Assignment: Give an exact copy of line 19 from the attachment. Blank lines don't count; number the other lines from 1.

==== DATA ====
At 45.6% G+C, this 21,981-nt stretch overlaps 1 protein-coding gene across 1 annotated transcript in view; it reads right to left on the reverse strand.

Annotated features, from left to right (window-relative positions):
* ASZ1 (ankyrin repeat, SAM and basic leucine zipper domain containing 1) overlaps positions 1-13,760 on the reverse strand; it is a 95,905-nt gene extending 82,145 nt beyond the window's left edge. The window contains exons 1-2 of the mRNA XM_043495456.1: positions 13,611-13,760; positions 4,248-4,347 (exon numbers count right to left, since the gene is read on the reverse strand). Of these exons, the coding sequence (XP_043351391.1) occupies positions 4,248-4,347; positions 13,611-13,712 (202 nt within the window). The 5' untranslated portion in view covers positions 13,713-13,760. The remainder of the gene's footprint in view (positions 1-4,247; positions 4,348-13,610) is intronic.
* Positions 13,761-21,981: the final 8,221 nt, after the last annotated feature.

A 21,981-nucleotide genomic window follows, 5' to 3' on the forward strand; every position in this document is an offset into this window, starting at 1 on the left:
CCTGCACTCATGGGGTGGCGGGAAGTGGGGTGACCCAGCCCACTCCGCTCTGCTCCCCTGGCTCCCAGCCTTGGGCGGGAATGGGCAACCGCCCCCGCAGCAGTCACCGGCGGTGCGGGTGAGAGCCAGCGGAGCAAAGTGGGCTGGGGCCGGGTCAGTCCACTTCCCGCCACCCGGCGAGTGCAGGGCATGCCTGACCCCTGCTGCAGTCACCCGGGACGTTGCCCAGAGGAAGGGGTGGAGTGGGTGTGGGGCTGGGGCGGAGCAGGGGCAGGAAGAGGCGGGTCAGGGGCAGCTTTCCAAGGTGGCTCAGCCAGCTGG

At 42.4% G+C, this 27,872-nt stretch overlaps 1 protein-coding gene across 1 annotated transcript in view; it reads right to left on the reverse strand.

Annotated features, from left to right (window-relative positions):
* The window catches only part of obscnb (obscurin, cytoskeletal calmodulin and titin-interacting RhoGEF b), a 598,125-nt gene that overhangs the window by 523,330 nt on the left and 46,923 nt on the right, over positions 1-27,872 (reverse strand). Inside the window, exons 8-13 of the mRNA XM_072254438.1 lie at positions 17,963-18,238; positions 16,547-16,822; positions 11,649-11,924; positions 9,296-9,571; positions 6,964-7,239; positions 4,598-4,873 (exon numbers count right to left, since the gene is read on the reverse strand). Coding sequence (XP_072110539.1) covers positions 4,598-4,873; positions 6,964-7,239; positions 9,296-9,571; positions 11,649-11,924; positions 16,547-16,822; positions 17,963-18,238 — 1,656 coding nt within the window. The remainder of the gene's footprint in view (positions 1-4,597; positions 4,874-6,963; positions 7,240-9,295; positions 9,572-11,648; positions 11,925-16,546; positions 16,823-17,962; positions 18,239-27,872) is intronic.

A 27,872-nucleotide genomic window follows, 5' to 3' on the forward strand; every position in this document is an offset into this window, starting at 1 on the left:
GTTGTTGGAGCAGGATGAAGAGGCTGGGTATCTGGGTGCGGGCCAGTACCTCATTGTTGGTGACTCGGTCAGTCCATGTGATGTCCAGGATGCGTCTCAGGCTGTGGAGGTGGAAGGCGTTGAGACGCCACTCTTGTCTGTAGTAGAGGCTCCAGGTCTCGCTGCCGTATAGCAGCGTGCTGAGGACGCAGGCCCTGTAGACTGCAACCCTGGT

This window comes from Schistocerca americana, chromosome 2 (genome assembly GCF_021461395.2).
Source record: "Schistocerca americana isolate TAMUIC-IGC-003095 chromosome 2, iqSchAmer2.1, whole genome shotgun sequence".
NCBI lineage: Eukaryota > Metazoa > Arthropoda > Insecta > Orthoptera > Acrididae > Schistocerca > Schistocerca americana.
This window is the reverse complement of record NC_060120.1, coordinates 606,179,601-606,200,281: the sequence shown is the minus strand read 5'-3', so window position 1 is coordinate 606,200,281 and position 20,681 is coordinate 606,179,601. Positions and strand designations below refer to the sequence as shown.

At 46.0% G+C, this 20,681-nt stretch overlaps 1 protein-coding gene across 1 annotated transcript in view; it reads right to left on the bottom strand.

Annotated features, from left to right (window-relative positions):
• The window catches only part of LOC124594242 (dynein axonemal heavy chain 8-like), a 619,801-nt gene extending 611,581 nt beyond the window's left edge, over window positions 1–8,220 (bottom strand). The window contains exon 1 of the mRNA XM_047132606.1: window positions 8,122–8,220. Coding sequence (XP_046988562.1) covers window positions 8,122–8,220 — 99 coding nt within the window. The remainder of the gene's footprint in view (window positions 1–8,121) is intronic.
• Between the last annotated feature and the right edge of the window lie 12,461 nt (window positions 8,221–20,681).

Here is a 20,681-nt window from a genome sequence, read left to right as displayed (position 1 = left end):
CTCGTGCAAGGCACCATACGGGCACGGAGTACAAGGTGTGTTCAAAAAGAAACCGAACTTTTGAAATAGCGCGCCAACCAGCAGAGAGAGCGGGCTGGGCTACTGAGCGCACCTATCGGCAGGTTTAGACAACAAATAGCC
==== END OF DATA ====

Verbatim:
• Between the last annotated feature and the right edge of the window lie 12,461 nt (window positions 8,221–20,681).